Spinka Grand Rabbi, Four Others Plead Guilty
Rabbi Naftali Tzvi Weisz, the Brooklyn-based grand rabbi of the Spinka sect, along with four local associates, pleaded guilty to criminal conspiracy charges in downtown federal district court Monday.
As part of the plea agreement, Weisz, 61, admitted he worked with others in a decade-long $8.5 million tax fraud and money-laundering scheme, which was set up to fund four charities and a school for Spinka, an ultra-Orthodox sect that originated in 19th century Romania and has adherents in Israel, Europe and Brooklyn.
The Spinka pleas come nearly two weeks after U.S. prosecutors charged five Syrian rabbis from New York and New Jersey in a public corruption and international money-laundering investigation that included three mayors and two state assemblymen. But local prosecutors say the July 23 arrests had no direct influence on Monday’s guilty pleas.
“They had executed the plea agreement prior to the arrests in New Jersey,” U.S. assistant attorney Dan O’Brien said.
According to the federal prosecutors, the Spinka scam began in 1996 and continued until 2007, laundering money back to donors — up to 95 percent, based on court documents — through a network of Los Angeles businesses, including some in and around the city’s downtown jewelry district, as well as through donors and the Tel Aviv-based United Mizrahi Bank and its Los Angeles branch.
In his plea agreement, Weisz admitted learning from his assistant, Gabbai Moshe E. Zigelman, that Spinka charities received nearly $8.5 million in 2006 and had “profits” of $744,596 after deducting amounts paid back to various contributors.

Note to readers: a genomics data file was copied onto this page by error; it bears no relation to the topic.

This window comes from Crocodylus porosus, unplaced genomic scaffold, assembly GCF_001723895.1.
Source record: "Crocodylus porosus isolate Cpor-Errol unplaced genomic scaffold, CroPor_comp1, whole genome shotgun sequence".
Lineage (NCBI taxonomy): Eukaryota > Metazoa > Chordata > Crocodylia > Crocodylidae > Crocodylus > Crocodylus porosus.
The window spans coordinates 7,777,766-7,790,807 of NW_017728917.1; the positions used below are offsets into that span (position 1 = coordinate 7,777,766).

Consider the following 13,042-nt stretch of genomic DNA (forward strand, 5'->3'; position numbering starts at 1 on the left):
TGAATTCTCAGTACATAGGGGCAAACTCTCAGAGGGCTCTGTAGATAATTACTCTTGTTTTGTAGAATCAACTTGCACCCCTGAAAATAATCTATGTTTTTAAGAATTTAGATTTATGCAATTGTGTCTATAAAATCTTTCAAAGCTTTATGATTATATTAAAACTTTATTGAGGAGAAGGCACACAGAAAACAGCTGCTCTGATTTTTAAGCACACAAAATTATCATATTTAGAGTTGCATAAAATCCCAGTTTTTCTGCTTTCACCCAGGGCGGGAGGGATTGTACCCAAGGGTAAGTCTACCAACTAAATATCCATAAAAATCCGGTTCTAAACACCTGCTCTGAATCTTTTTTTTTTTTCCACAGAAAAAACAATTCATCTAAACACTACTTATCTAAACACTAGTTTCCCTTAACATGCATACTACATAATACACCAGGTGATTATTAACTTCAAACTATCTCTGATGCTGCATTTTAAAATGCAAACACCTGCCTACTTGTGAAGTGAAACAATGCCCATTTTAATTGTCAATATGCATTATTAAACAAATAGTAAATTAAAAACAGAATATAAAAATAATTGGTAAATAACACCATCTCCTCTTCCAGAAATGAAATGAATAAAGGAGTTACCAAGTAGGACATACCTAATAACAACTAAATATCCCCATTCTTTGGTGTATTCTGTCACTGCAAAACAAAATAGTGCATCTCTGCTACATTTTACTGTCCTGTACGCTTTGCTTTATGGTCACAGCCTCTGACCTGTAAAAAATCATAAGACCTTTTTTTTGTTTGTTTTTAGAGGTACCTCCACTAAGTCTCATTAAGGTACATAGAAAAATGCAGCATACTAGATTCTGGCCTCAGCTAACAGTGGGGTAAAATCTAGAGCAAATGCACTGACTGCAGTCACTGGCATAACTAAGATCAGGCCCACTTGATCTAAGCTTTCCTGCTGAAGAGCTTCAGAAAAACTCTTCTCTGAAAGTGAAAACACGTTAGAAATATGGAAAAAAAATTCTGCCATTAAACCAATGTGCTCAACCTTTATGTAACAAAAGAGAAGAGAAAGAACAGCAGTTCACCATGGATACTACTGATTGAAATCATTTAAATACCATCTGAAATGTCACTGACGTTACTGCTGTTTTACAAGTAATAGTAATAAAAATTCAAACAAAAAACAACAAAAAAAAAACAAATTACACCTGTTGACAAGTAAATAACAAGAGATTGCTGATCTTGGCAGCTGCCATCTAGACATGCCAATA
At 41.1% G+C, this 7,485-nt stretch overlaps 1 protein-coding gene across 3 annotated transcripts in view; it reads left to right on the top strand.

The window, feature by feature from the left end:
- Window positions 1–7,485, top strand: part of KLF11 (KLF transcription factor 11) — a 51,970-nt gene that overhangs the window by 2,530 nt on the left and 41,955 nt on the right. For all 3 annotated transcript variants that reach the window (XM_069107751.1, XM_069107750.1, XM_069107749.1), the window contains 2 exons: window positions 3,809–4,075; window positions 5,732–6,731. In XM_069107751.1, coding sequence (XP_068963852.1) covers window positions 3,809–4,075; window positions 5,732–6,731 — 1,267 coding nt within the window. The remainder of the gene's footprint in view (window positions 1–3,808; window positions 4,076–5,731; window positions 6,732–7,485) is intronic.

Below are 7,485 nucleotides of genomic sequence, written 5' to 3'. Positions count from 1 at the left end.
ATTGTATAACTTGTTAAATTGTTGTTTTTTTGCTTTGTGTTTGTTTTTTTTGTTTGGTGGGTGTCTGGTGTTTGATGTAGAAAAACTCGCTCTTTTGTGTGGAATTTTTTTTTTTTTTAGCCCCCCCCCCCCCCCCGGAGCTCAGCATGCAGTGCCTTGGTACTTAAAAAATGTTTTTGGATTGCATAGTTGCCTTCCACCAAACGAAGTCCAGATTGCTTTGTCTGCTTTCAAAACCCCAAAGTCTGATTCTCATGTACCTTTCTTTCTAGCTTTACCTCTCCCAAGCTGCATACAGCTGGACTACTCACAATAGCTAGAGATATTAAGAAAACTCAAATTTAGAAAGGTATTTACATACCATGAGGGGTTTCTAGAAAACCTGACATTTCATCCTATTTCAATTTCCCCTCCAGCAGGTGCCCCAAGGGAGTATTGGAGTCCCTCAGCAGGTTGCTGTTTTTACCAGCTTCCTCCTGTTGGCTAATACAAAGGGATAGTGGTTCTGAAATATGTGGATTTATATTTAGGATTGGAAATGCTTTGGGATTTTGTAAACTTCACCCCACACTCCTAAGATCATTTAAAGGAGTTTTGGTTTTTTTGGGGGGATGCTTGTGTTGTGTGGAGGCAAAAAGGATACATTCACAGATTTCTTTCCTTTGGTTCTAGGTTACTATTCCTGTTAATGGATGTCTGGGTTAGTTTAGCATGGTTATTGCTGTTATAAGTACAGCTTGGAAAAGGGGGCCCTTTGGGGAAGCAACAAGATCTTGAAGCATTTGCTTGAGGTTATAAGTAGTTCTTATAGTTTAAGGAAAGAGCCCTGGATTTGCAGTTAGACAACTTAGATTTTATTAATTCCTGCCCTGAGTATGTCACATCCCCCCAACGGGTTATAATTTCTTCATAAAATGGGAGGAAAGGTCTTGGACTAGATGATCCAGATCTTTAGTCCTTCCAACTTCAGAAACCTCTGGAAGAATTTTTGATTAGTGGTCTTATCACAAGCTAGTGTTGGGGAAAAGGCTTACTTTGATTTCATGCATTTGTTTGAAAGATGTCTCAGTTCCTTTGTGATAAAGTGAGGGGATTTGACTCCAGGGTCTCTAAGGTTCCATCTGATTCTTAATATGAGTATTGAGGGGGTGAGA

Los Angeles businessman Robert Kasirer, who had helped raise money for Spinka, first tipped off investigators about the scam in October 2004, when he turned state’s evidence in exchange for a reduced sentence on civil fraud charges stemming from his health care business.
The four local Spinka associates who also pleaded guilty Monday for their roles in the money-transfer network included Alan Jay Friedman, 45; Moshe Arie Lazar, 62; Yosef Nachum Naiman, 57; and Yaacov Zeivald, 44.
In March, Weisz’s assistant, Zigelman, 62, was sentenced to two years in federal prison after he pleaded guilty in June 2008. Joseph Roth, an Israeli banker who also pleaded guilty in June 2008 for his role, was sentenced to 14 months and released on time served.
Weisz is scheduled for a Nov. 16 sentencing and is expected to face a maximum sentence of three years in federal prison. Friedman, Lazar and Zeivald will be sentenced Nov. 23, while Naiman will appear on Nov. 30.
Defense attorneys were not immediately available for comment.
Federal prosecutors are still investigating more than 100 contributors to Spinka charities, and O’Brien said he expects two plea agreements from contributors in the coming weeks.
Attorneys for five Spinka charitable organizations are scheduled to appear before U.S. District Judge John F. Walter regarding a plea agreement for Spinka’s charities on Wednesday. Yeshiva Imrei Yosef Spinka is expected to enter a guilty plea to similar conspiracy charges, and will likely face a fine. As part of the plea agreement, which was filed Tuesday, O’Brien said other Spinka charities would not be charged but would face strict compliance rules, including maintaining detailed accounting records and adopting corporate ethics rules.
Sentencing for the yeshiva is also expected to take place in November.